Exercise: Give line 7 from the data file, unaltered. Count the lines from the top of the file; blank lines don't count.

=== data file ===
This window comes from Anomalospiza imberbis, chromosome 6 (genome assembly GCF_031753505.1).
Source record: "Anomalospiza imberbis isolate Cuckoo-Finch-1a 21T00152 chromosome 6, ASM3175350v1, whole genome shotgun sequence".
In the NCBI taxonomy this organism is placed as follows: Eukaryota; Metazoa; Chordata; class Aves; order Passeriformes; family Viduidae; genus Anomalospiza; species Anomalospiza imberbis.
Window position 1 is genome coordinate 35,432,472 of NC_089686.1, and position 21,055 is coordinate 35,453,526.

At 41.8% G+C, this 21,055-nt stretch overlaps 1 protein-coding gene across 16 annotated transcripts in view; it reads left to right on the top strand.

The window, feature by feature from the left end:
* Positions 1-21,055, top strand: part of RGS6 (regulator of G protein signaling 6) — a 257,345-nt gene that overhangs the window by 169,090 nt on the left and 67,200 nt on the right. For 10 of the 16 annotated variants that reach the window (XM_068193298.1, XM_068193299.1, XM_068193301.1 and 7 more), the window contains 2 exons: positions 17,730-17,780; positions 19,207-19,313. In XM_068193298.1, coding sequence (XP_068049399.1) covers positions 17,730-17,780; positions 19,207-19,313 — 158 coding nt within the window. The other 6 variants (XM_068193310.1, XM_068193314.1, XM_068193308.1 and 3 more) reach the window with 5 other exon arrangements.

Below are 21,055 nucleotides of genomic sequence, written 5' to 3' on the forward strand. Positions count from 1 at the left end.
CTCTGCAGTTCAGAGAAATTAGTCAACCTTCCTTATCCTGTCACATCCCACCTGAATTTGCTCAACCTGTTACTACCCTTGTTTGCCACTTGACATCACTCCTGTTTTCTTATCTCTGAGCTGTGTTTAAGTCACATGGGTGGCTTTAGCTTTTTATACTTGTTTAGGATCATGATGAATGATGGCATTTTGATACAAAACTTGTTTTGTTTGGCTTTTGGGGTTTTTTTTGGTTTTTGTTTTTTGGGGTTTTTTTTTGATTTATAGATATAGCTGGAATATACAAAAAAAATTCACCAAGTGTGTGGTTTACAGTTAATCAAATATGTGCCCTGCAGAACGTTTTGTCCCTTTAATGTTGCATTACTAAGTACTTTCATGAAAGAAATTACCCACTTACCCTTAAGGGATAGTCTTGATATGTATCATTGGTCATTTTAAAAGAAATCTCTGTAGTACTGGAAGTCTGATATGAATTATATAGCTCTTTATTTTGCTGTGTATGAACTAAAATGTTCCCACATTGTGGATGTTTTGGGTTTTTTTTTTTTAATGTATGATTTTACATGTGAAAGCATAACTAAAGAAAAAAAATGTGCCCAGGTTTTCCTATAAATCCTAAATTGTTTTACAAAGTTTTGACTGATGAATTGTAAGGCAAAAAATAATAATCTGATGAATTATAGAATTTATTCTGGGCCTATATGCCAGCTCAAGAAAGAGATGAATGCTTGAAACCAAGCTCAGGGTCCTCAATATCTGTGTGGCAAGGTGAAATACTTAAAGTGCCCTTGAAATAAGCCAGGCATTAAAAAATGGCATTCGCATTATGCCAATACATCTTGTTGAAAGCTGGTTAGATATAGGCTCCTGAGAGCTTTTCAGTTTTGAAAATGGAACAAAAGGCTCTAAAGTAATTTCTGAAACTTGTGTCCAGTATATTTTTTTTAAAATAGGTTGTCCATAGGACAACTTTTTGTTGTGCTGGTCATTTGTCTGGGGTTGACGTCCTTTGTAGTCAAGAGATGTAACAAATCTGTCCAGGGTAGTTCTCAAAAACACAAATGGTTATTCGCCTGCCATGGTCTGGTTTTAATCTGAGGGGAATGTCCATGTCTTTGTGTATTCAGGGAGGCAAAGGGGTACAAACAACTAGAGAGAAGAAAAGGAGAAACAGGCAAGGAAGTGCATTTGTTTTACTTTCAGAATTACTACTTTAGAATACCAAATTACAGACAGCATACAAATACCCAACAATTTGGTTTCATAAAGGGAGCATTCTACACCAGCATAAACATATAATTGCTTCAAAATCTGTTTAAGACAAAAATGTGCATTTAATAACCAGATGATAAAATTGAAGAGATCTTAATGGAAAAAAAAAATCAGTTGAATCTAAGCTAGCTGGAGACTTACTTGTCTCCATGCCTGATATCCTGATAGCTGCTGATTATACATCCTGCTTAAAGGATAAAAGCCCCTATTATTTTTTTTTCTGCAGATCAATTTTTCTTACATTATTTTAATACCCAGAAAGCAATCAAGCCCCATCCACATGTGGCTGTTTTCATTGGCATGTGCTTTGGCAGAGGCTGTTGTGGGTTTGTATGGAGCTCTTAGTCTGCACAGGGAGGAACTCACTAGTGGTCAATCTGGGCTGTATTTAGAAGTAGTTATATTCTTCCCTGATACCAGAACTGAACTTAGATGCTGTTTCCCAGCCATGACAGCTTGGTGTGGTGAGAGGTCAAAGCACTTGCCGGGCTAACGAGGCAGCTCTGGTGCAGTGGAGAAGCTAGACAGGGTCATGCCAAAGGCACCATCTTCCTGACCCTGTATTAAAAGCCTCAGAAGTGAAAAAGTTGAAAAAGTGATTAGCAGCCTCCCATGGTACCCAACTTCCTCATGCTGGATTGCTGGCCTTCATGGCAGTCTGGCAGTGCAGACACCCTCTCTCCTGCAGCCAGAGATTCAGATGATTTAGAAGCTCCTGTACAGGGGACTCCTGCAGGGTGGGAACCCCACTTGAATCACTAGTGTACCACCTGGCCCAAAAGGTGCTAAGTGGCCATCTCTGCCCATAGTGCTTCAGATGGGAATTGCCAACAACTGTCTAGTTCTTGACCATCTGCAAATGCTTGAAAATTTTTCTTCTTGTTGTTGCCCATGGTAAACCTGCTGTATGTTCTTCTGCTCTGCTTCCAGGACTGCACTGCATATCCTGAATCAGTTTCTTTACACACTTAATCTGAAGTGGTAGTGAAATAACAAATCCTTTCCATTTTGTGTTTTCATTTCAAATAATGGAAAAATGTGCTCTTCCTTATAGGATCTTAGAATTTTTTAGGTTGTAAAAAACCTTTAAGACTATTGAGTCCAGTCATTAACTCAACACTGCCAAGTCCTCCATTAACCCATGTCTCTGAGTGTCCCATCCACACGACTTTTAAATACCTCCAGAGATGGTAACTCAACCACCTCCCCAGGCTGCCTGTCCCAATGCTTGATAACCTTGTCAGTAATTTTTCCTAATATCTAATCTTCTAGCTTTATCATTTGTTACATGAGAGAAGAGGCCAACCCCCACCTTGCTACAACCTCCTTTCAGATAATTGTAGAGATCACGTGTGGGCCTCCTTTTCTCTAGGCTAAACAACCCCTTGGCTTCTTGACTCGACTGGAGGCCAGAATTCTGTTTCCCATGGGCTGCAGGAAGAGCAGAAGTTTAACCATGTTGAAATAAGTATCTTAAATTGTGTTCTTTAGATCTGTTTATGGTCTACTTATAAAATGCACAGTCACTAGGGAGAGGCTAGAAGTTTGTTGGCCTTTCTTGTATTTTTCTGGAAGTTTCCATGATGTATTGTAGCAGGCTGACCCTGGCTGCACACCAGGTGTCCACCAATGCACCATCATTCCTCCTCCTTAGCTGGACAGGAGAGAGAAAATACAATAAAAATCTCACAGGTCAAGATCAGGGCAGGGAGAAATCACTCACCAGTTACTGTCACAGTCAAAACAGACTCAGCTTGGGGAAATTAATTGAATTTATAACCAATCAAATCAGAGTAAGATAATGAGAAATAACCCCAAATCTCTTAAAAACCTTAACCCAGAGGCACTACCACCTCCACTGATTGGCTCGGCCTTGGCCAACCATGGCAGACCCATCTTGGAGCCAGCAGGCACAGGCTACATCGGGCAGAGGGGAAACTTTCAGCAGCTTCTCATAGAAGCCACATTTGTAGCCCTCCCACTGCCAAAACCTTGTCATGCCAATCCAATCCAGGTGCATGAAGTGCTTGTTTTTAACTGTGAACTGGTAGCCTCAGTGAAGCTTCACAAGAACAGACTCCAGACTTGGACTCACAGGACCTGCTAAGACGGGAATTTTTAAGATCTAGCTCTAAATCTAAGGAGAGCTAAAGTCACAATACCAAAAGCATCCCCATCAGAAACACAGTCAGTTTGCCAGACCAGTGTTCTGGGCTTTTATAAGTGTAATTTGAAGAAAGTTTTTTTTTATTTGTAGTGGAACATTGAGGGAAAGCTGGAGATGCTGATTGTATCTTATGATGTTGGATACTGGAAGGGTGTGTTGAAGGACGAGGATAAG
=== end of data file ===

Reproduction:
* Positions 1-21,055, top strand: part of RGS6 (regulator of G protein signaling 6) — a 257,345-nt gene that overhangs the window by 169,090 nt on the left and 67,200 nt on the right. For 10 of the 16 annotated variants that reach the window (XM_068193298.1, XM_068193299.1, XM_068193301.1 and 7 more), the window contains 2 exons: positions 17,730-17,780; positions 19,207-19,313. In XM_068193298.1, coding sequence (XP_068049399.1) covers positions 17,730-17,780; positions 19,207-19,313 — 158 coding nt within the window. The other 6 variants (XM_068193310.1, XM_068193314.1, XM_068193308.1 and 3 more) reach the window with 5 other exon arrangements.